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Katherine Mansfield's Presentation of Happiness 'Bliss' and 'The Little Governess' are two short stories written by Katherine Mansfield at the time of World War 1 (1914-18)

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Introduction

Katherine Mansfield's Presentation of Happiness 'Bliss' and 'The Little Governess' are two short stories written by Katherine Mansfield at the time of World War 1 (1914-18). They were taken from the book 'Bliss And Other Stories' and both depict young woman, one single and one married, who are victims of deception. Both characters in these two stories believe themselves to be safe. In Bliss Bertha accounts her happiness to the fact that she 'doesn't have to worry about money'; she believes that being financially stable is happiness. She has 'modern, thrilling friends' but she treats them as material possessions. In this way Katherine Mansfield presents happiness as superficial. Bertha believes that having a cosy family life, and being respected in social circles promotes a sense of security. She has the protection of a good husband, and a 'satisfactory house and garden'. However, this is all self-deception, as it does not make her safe. On the contrary, her happiness blinds her, and makes her na�ve. She has no inkling of the fact that her husband is having an affair. In 'The Little Governess' she feels safe with the old man, and with this security she feels 'frightfully happy'. But her perception of happiness is different to what the reader sees. 'A flush licked the old man's cheeks; the old man's perception of her is very different to hers of him. ...read more.

Middle

She is ignorant of what to do in this situation, and she is fearful of causing a scandal. Bertha is not the one in control. Whilst she is perplexed and vulnerable, her husband is 'extravagantly cool and collected'. Though in 'Bliss' Bertha describes some things in her life as 'material' or 'superficial' happiness, (perfect house, friends husband etc.) she also feels a deep seated, unexplained impulse of happiness at the core of her being. However, there are also constricting views in society that cause her to feel anger that she cannot express fully. She cannot stand still and 'laugh at nothing- at nothing simply' for fear of being thought 'drunk and disorderly' which dents her happiness slightly. She says: 'how idiotic civilization is!' and feels that it is like a straight jacket constricting her and preventing her from experiencing her happiness more fully. Bertha cannot really let go, and tries to conceal her bliss by resorting to a more conventional prose when talking to a servant. Later she 'throws off her coat' revelling in her euphoria. Bertha's happiness seems to be completely uncontrollable, she describes it 'like a fire' and has 'fear for fanning it higher' which implies that it could lead to some kind of chaos. Bertha looks in the mirror and sees herself with 'big dark eyes', which implies her sexual excitement, as her pupils expand. ...read more.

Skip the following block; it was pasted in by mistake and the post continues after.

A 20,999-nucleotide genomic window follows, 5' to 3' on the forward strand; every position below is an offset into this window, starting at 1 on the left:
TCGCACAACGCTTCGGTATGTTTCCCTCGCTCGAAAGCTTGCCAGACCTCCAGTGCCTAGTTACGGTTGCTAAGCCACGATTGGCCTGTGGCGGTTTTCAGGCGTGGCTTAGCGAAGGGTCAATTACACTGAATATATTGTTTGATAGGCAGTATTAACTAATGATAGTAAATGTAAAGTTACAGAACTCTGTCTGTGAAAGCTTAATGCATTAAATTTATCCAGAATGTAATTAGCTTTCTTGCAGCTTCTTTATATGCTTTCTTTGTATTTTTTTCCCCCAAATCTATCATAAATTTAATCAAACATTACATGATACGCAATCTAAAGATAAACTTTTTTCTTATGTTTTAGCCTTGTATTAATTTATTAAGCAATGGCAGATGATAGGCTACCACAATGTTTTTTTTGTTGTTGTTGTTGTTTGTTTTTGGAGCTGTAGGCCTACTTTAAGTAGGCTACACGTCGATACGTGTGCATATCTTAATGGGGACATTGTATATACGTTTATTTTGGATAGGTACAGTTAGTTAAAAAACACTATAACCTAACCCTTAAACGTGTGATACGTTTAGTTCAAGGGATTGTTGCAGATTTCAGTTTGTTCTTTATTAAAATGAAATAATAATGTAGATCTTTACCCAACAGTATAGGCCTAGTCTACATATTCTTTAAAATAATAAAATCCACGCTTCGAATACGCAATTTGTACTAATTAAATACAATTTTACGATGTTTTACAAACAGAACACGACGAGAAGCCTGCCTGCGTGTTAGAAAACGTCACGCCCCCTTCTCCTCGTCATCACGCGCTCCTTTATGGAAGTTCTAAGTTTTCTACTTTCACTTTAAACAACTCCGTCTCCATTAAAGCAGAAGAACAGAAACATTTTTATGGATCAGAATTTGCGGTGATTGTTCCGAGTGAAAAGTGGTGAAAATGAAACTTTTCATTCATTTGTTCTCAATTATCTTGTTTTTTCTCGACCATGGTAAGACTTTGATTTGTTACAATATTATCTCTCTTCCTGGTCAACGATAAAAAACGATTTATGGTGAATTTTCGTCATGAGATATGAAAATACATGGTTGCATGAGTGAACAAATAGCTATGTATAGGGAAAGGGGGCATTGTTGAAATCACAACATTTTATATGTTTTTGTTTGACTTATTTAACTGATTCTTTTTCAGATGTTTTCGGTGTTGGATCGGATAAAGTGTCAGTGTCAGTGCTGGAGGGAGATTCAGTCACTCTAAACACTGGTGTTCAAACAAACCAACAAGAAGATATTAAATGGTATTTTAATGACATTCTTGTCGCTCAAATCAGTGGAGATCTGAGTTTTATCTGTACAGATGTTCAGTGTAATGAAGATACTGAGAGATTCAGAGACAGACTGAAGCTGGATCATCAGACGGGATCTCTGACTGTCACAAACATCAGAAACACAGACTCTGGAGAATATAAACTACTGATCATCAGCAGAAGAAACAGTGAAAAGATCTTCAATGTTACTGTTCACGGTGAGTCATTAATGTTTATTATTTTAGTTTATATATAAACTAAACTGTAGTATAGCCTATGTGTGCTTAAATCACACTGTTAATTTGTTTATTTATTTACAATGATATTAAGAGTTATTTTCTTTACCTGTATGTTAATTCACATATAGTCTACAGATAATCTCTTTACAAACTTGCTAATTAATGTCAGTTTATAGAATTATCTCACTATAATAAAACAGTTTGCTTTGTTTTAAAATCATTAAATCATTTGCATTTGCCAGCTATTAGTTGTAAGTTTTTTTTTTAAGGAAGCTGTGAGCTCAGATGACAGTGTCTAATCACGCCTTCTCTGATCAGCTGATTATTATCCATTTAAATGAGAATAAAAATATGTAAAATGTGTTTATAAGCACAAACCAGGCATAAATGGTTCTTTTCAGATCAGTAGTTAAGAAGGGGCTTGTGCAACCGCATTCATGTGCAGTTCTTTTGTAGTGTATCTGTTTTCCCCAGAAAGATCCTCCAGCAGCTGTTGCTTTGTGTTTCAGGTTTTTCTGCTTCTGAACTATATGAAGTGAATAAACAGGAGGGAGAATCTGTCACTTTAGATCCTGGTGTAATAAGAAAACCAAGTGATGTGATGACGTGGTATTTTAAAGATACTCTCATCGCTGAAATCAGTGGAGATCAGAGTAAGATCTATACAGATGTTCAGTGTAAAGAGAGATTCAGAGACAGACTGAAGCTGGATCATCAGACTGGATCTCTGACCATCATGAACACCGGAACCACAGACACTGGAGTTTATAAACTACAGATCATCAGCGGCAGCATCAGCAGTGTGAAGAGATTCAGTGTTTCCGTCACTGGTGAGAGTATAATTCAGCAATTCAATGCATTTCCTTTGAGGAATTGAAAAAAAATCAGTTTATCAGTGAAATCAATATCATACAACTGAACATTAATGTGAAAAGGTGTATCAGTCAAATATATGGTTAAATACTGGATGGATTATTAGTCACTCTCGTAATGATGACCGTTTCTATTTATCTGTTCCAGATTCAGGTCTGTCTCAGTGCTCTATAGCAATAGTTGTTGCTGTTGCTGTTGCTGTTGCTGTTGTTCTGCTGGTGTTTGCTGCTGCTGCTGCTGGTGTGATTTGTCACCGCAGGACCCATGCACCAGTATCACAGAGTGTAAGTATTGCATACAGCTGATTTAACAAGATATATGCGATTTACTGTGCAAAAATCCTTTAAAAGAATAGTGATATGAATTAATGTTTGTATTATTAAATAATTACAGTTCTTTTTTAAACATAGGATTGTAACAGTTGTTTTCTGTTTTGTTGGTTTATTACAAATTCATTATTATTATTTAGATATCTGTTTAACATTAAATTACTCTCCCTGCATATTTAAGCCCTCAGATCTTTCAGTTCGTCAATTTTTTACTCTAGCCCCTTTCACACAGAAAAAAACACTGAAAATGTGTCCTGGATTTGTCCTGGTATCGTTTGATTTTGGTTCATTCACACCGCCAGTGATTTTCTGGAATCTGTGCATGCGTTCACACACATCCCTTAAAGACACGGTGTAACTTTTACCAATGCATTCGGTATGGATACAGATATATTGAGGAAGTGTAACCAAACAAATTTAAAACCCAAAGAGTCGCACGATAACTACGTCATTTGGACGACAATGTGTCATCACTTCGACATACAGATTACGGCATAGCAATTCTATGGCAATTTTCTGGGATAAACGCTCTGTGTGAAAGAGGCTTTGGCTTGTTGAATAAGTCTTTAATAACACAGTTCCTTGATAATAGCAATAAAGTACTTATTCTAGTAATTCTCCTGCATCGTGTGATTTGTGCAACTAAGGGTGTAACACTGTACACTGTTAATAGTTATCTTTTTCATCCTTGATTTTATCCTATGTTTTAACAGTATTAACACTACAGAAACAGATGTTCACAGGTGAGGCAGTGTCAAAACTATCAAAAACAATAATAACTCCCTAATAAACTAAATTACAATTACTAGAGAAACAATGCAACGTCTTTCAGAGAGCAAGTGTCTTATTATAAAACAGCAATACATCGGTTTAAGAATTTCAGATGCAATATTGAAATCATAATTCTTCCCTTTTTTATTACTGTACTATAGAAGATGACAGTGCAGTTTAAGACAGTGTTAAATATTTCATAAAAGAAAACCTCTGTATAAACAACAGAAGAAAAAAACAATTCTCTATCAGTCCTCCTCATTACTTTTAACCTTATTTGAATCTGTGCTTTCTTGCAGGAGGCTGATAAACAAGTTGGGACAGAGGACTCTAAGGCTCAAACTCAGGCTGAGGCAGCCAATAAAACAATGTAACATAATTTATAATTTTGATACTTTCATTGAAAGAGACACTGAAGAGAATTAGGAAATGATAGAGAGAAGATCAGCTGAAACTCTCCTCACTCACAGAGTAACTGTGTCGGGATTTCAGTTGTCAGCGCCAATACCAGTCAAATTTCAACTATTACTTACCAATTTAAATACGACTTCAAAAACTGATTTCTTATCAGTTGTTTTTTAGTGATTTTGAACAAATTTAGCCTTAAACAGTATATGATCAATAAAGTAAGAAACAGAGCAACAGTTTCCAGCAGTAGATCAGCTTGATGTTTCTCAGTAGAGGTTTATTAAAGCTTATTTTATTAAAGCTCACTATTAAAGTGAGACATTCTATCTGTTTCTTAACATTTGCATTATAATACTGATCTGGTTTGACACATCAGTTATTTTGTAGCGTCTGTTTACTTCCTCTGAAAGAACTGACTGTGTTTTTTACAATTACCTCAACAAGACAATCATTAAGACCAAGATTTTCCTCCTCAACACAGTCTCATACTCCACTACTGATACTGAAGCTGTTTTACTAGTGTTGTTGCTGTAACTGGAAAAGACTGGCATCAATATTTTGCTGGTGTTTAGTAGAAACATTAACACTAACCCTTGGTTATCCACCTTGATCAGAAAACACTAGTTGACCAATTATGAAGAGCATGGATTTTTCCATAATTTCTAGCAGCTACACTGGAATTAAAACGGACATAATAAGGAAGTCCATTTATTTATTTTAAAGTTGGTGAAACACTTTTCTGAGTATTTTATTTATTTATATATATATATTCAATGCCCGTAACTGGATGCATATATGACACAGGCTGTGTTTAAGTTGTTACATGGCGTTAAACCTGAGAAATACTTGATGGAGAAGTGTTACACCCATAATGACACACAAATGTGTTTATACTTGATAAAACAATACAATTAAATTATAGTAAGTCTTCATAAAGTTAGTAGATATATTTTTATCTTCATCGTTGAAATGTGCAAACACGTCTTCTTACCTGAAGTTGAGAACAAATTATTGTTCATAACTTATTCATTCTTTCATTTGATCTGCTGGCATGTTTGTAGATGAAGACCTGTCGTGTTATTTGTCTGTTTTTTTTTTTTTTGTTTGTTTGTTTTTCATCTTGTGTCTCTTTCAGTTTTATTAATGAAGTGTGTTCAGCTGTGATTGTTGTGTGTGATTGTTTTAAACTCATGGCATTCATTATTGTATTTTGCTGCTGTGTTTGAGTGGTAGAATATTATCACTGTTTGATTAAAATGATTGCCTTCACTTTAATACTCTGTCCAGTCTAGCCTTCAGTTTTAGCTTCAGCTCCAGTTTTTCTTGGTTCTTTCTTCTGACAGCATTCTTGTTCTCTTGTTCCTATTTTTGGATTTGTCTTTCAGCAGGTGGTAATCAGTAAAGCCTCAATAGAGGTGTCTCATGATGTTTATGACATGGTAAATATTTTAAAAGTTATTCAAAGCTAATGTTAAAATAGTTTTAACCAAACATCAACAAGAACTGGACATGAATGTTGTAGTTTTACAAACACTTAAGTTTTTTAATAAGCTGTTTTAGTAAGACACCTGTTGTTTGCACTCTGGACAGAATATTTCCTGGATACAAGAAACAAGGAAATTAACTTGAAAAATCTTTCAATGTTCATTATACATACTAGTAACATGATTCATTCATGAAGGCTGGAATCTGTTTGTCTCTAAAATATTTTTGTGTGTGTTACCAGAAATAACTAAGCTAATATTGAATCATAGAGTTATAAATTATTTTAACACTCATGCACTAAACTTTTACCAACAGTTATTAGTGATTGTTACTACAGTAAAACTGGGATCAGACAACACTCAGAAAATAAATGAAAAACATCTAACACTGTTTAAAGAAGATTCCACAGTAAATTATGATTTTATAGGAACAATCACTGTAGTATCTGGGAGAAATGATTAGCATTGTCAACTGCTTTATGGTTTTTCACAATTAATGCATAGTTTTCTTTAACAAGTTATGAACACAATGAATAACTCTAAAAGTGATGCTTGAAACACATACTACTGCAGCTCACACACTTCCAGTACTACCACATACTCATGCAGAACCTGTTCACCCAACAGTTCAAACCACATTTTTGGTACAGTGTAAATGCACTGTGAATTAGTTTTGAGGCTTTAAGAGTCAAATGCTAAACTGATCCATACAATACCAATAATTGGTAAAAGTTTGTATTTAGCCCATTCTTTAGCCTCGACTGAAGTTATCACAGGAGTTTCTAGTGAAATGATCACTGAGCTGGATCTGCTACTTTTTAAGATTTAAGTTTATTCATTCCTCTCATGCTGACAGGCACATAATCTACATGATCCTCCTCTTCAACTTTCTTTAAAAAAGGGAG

Conclusion

She goes on to imply that the pear tree is becoming Bertha, by 'dropping in silver flowers' from her 'hair and hands'; which makes this happiness seem like 'blissful treasure' dropping heavily from Bertha. The last line of 'Bliss' again returns to this image of the pear tree, and describes it as 'just as lovely as ever'; which seems a revelation, that with Pearl Fulton, Harry and Bertha's lives being entangled and confused, the tree still remains. Bertha's life is shattered but the tree is still there, the same as ever. Katherine Mansfield also uses slightly unexpected verbs like 'the blush licked the old man's cheek' (from 'The Little Governess'), in order to let the reader have a small insight into what the characters true agendas' really are. She also uses the Pathetic Fallacy to reflect the character's inner happiness, as in 'The Little Governess' the 'pink clouds in the sky'. Overall Katherine Mansfield represents happiness in a number of different ways. Through material happiness in 'Bliss', to innocent and na�ve happiness in 'the Little Governess'. Through fantasising happiness in 'Pictures' to sexual or sensual oppression, and sex as happiness in 'Bliss'. Katherine Mansfield portrays happiness as not false, but as transient. In all three of her stories the character's happiness is slowly or suddenly crushed by outside interference. Bertha and the Little Governess believe that their happiness will last forever. They are both na�ve, sadly mistaken, and have to learn that perfect happiness does not exist and cannot last forever. ...read more.

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